- The study aims to explore whether the disease causes cognitive impairment and other conditions.
Brain images of a patient with acute demyelinating encephalomyelitis.
COVID-19 and the brain<p>A growing body of research reveals alarming neurological complications among COVID-19 patients. On Wednesday, for example, researchers from University College London published a <a href="https://academic.oup.com/brain/article/doi/10.1093/brain/awaa240/5868408" target="_blank">study</a> in the journal Brain that describes how some patients have suffered temporary brain dysfunction, strokes, nerve damage, and other neurological problems concurrent with COVID-19.</p><p>Some patients suffered brain inflammation as a result of a rare disease called acute disseminated encephalomyelitis, which can cause numbness, seizures, and confusion. One patient in the study even hallucinated monkeys and lions in her home.</p>
Photo by Mario Tama/Getty Images<p>A separate study published in the <a href="https://www.ncbi.nlm.nih.gov/pmc/articles/PMC7198407/" target="_blank">Journal of Clinical Neuroscience</a> notes that some COVID-19 patients have also suffered neurological complications like impaired consciousness and acute cerebrovascular disease. The study notes that past viruses like MERS and SARS also seemed to cause neurological problems.</p><p>A troubling finding among this growing body of research is that some patients seem to suffer neurological damage even when respiratory symptoms aren't obvious. Additionally, scientists aren't sure whether damage from the disease will be permanent.</p><p style="margin-left: 20px;">"Given that the disease has only been around for a matter of months, we might not yet know what long-term damage COVID-19 can cause," Dr. Ross Paterson, joint first author of the University College London study, said in a <a href="https://www.eurekalert.org/pub_releases/2020-07/ucl-iid070620.php" target="_blank">press release</a>. "Doctors needs to be aware of possible neurological effects, as early diagnosis can improve patient outcomes."</p><p>If you've been diagnosed with COVID-19 and want to enroll in the study, visit <a href="https://www.cambridgebrainsciences.com/studies/covid-brain-study" target="_blank">cambridgebrainsciences.com/studies/covid-brain-study</a>.</p>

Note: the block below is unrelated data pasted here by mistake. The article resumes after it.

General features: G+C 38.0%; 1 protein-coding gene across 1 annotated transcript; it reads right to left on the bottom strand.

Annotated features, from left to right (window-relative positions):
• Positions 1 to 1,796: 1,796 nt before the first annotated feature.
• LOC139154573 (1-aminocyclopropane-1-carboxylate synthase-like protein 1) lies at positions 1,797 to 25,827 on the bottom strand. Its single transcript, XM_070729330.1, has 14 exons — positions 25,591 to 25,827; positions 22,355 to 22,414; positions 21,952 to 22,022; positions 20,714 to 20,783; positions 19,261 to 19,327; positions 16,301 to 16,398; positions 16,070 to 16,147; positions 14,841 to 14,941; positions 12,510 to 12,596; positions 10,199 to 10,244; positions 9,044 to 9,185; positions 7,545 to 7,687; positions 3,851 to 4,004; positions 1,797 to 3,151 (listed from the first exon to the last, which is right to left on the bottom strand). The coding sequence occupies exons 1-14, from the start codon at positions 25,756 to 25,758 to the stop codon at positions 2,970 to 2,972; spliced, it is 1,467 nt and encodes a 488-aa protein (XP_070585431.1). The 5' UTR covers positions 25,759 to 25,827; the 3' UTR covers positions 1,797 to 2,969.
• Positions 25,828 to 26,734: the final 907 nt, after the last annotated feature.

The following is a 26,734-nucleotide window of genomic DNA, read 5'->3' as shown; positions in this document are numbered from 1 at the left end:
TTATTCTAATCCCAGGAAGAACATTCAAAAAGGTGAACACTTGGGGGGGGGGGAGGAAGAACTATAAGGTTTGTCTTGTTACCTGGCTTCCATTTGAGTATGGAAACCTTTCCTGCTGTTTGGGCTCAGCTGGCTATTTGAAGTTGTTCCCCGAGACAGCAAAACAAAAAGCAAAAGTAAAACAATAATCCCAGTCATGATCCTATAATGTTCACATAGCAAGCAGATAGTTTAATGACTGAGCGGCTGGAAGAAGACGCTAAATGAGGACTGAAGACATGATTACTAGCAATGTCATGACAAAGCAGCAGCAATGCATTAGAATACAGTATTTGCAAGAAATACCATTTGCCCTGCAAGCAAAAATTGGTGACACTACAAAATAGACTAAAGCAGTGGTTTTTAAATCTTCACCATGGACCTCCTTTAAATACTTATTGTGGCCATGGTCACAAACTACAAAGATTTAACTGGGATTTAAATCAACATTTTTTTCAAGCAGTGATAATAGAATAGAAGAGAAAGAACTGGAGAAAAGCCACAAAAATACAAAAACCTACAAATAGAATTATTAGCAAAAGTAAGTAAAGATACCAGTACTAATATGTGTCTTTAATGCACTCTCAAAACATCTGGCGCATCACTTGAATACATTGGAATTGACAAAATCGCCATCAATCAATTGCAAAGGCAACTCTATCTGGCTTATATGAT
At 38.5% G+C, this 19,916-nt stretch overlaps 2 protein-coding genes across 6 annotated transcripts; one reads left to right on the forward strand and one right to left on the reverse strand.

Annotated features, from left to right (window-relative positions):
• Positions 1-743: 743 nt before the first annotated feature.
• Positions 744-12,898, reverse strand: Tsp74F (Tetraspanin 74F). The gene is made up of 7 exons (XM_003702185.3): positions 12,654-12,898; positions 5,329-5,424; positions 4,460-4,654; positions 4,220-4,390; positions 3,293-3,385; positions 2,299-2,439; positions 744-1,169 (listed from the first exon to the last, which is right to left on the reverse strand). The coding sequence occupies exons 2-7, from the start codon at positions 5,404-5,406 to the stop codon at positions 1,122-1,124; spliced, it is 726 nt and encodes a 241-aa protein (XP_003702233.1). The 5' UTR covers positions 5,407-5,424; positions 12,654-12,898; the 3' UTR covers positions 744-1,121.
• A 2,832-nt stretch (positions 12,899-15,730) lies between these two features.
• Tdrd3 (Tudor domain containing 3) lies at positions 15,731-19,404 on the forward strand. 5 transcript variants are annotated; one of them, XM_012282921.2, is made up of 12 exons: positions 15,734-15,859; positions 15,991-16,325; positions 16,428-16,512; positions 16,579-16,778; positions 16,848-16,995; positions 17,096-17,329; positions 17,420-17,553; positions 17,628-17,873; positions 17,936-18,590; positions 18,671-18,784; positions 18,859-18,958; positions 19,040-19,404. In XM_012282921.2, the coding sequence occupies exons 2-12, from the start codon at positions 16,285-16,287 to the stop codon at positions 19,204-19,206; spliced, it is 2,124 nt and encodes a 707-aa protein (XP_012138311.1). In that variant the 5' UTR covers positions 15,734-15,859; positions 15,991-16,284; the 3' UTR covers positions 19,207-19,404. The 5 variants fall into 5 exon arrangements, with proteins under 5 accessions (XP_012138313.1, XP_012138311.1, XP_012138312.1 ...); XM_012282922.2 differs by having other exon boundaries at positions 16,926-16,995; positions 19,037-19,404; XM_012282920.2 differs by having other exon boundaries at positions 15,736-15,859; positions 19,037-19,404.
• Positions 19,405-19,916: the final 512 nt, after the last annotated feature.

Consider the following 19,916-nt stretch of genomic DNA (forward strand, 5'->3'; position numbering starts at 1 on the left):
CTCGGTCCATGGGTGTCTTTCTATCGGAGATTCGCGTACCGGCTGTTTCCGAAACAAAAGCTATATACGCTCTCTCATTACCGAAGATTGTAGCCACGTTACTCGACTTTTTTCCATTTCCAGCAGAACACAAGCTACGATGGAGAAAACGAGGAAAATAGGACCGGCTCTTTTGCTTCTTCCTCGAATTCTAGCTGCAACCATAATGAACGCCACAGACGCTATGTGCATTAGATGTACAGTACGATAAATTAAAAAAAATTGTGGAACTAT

Construction of the $500 billion dollar tech city-state of the future is moving ahead.